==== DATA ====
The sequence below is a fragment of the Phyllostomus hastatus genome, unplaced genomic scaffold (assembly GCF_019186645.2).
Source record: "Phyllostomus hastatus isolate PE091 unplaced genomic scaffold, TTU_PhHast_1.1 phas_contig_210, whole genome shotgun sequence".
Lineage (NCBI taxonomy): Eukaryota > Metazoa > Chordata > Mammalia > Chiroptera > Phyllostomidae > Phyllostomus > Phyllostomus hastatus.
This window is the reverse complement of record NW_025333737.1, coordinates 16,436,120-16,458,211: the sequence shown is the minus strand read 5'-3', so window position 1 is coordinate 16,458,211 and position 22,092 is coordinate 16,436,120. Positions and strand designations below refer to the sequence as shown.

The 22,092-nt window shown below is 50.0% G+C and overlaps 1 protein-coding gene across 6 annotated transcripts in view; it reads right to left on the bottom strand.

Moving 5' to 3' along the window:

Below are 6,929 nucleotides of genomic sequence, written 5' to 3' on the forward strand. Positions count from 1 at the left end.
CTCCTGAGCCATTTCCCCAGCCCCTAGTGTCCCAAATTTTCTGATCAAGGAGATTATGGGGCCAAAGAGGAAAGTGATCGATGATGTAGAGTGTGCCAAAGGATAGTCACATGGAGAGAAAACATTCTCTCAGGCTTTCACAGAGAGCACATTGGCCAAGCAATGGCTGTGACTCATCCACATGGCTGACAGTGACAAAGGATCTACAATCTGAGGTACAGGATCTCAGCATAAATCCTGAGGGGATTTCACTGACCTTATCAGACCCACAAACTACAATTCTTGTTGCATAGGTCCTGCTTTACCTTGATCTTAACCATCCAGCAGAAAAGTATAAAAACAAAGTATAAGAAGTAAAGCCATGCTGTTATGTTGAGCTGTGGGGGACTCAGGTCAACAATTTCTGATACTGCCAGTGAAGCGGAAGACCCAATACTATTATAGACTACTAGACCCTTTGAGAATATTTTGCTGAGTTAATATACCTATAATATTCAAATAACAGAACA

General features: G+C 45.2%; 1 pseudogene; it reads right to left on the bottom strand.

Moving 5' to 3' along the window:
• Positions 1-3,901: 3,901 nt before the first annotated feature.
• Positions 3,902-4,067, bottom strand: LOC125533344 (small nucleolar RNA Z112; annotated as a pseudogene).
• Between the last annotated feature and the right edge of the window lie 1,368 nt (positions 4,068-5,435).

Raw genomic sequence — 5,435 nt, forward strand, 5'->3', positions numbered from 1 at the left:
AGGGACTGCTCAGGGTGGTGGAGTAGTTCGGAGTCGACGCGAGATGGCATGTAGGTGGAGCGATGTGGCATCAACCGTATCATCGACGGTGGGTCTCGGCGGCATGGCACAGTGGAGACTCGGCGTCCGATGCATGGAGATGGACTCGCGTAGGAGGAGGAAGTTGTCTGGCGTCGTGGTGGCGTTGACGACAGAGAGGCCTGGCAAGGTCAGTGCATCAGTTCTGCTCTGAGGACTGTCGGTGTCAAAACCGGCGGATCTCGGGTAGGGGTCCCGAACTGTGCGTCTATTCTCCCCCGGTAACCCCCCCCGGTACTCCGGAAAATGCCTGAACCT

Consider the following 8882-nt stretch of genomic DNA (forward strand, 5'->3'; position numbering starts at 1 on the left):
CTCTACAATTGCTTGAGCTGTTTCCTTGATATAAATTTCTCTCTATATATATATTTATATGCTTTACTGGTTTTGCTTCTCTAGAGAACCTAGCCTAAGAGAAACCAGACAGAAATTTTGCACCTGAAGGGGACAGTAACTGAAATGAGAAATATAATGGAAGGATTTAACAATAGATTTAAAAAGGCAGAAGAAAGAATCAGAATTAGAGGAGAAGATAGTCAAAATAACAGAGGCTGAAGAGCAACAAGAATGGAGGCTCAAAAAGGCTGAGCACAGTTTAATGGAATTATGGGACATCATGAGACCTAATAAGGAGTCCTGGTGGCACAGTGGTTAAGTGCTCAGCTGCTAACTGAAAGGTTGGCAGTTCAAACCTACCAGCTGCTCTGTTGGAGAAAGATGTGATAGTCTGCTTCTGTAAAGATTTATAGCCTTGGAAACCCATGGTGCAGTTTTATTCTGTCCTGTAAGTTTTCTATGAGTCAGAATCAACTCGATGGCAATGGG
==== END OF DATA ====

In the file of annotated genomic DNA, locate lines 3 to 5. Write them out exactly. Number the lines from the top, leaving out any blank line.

Lineage (NCBI taxonomy): Eukaryota > Metazoa > Chordata > Mammalia > Chiroptera > Phyllostomidae > Phyllostomus > Phyllostomus hastatus.
This window is the reverse complement of record NW_025333737.1, coordinates 16,436,120-16,458,211: the sequence shown is the minus strand read 5'-3', so window position 1 is coordinate 16,458,211 and position 22,092 is coordinate 16,436,120. Positions and strand designations below refer to the sequence as shown.

The 22,092-nt window shown below is 50.0% G+C and overlaps 1 protein-coding gene across 6 annotated transcripts in view; it reads right to left on the bottom strand.